Planning board tours Marshall subdivision

By Mike Lange
Staff Writer

    DEXTER — The Dexter Planning Board and the town’s interim code enforcement officer did an on-site inspection of Gerald Marshall’s subdivision on Abbott Hill June 13, and members seemed to be impressed with the developer’s progress. “I think a lot of questions have been answered,” said Al Tempesta, who stepped down from the Planning Board last week to accept the CEO position.

    Marshall purchased the former Dexter school buildings and the 42-acre lot two years ago for $205,000, but has focused his efforts on converting five modular classrooms into efficiency apartment duplexes.

NE-Marshall-dc-PO-25Observer photo/Mike Lange

    DEXTER SUBDIVISION — Pictured are three of the five modular classrooms at Gerald Marshall’s Abbott Hill development that are being converted into apartment duplexes.

    “There’s a need for housing like this,” Marshall told the board. “These are ideal for two people on Social Security, but I’m not marketing it specifically for senior citizens.”
    While the interiors aren’t finished, Planning Board members went through several buildings and asked questions about energy efficiency, parking, accessibility and other details.
    Marshall said that the tenants will have a single rent payment “and that will include heat and electricity. That way, I don’t have to worry about someone having their power cut off.” Heat pumps like those used in motel units will be installed in the apartments with a propane backup, Marshall explained. “They are very energy-efficient. They provide heat in the winter and air conditioning in the summer,” he said.
    Once the apartments are finished, Marshall plans to put up a gazebo in one of the open spaces. “I’m not going to do a lot of (tree) cutting,” he said.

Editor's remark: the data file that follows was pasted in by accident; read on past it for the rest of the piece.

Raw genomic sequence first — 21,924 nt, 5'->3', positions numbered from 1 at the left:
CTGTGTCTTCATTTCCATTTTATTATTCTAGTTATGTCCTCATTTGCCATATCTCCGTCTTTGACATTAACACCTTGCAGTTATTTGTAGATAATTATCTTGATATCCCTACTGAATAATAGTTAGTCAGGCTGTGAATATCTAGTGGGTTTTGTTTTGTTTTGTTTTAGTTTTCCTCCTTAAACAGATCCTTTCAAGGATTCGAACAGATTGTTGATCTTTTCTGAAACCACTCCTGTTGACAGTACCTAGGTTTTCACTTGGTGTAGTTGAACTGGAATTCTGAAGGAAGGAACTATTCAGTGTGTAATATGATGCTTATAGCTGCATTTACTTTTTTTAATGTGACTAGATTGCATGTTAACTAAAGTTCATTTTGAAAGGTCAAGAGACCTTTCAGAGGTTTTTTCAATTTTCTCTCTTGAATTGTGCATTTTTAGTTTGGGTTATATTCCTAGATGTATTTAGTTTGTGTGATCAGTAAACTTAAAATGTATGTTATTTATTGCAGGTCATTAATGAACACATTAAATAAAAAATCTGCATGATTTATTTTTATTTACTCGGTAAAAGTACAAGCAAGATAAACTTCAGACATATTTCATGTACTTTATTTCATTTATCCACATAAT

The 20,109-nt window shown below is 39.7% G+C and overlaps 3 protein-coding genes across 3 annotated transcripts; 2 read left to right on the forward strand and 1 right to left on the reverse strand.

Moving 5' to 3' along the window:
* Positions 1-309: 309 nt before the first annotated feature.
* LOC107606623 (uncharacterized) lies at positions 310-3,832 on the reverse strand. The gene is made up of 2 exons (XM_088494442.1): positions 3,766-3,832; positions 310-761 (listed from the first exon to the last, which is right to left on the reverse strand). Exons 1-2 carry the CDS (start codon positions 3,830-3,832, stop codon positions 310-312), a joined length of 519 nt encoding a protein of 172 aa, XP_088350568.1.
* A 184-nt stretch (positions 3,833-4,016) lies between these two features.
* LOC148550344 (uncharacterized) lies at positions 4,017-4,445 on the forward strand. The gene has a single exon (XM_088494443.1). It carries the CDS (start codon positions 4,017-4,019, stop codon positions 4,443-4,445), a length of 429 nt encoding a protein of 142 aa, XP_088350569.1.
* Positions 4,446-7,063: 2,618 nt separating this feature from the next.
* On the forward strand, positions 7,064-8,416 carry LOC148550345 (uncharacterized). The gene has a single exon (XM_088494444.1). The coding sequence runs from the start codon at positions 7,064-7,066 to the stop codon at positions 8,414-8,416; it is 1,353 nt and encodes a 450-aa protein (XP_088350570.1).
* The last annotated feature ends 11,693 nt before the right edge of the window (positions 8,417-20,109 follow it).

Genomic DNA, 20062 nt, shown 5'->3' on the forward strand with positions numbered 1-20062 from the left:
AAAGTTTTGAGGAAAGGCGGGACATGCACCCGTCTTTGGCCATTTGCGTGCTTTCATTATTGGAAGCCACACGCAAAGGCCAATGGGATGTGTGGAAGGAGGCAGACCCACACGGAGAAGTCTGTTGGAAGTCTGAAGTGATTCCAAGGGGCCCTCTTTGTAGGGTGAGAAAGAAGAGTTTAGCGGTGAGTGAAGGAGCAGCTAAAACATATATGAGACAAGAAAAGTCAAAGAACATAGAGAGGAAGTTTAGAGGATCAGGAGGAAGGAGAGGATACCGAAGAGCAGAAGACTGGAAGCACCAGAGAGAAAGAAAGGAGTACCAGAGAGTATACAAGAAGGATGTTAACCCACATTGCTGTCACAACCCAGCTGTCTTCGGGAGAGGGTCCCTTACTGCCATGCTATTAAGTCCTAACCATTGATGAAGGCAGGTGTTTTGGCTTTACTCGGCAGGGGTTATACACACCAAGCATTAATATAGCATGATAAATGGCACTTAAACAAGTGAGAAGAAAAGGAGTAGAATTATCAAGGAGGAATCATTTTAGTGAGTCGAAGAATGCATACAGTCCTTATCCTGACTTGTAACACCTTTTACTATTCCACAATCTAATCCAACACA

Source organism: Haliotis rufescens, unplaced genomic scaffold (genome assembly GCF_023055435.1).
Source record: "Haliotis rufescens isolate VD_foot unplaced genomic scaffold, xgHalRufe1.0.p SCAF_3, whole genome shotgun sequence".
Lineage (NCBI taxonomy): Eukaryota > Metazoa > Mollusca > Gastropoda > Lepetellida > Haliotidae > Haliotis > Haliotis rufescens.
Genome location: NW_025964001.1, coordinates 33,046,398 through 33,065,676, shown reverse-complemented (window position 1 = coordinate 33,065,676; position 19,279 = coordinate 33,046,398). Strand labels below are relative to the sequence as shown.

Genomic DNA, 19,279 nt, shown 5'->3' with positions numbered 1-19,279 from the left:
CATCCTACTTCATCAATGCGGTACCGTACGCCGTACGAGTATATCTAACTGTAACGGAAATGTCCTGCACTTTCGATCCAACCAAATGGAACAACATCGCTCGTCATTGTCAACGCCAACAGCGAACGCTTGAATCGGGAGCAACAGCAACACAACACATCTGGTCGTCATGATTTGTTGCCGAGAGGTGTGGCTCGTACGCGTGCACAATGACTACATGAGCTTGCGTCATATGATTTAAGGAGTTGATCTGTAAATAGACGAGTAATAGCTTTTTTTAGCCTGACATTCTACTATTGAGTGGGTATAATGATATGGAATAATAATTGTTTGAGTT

Planning Board Member Susan Long said that she was pleased that Marshall “seems to be going the extra mile to make this work.”
    Marshall said that while he would like to see the buildings ready for occupancy by fall, he’s making no promises. “I’m doing this by the seat of my pants. You don’t know what’s going to happen down the road,” he said.
    The developer ran into problems earlier this spring when he learned that the town’s zoning laws allowed him to put electricity in the buildings, but not plumbing. So the town required him to provide the board with subdivision plans.
    According to the minutes of the May 24 Planning Board meeting, engineer Al Hodsdon told members that the subdivision was unique because not all the standards would apply. There is no setback requirement because Marshall owns the property and the units will be rentals. Also, the buildings were already on the lot and were just moved from one place to another on the same property.
    Hodsdon mailed out the engineering report earlier in the week, but Planning Board members and Marshall didn’t receive a copy until the night of the site review. So Chairman Sherman Leighton suggested that the board members take the report home and study it prior to the June 27 public hearing on the subdivision. A final decision is expected at that meeting, Leighton said.
    Marshall said that while he has been patient with the process getting his project off the ground, “These delays are very frustrating. But I understand where you’re coming from.”
    The June 27 meeting will be held at the council chambers starting at 7:30 p.m.

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